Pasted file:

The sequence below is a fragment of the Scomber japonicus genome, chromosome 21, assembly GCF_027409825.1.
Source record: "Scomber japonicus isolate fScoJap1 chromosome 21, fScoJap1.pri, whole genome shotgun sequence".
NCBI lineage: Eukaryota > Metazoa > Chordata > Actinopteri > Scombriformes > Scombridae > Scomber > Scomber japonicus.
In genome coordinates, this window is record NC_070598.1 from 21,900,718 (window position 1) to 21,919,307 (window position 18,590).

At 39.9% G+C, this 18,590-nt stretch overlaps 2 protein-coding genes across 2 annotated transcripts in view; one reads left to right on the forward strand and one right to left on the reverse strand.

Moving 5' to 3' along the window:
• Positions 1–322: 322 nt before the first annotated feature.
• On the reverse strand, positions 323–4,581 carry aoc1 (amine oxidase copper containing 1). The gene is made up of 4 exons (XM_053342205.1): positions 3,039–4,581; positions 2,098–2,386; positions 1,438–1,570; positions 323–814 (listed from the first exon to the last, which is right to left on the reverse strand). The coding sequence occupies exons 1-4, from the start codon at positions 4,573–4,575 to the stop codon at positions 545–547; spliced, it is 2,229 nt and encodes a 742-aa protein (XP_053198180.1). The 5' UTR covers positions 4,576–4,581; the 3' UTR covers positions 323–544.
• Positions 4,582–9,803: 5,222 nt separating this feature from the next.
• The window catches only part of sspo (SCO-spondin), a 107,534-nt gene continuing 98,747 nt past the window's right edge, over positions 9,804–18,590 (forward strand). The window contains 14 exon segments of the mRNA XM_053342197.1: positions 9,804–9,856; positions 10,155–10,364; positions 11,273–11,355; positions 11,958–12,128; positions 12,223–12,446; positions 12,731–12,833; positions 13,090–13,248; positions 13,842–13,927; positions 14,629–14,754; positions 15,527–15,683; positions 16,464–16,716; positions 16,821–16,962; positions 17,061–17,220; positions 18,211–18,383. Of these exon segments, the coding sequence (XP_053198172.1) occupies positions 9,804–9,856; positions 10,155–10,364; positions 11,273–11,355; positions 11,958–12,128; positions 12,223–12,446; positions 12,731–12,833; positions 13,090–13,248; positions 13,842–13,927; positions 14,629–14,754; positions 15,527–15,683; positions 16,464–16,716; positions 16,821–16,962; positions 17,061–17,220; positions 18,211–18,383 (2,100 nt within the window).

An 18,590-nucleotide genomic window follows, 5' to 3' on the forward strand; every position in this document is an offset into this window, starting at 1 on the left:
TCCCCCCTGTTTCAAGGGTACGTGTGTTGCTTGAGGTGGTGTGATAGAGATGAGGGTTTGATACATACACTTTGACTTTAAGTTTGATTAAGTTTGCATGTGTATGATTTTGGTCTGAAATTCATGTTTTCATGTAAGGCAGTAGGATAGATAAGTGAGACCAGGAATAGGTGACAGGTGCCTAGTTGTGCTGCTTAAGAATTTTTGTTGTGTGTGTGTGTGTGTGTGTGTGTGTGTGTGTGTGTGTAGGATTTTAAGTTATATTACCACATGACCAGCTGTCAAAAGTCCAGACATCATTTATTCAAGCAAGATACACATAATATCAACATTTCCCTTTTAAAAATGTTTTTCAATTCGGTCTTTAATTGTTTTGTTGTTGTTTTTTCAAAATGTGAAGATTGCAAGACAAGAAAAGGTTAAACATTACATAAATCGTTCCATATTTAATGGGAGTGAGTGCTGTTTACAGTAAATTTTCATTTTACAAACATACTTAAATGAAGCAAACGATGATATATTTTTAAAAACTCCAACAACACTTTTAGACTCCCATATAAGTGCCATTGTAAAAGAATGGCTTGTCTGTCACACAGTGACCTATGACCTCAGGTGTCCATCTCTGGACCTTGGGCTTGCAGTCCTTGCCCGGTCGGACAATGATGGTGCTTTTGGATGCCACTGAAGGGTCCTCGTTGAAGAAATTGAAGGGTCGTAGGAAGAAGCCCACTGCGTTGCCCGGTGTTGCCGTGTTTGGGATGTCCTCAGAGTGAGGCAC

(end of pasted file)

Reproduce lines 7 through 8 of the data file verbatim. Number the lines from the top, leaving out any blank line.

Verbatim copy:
• Positions 1–322: 322 nt before the first annotated feature.
• On the reverse strand, positions 323–4,581 carry aoc1 (amine oxidase copper containing 1). The gene is made up of 4 exons (XM_053342205.1): positions 3,039–4,581; positions 2,098–2,386; positions 1,438–1,570; positions 323–814 (listed from the first exon to the last, which is right to left on the reverse strand). The coding sequence occupies exons 1-4, from the start codon at positions 4,573–4,575 to the stop codon at positions 545–547; spliced, it is 2,229 nt and encodes a 742-aa protein (XP_053198180.1). The 5' UTR covers positions 4,576–4,581; the 3' UTR covers positions 323–544.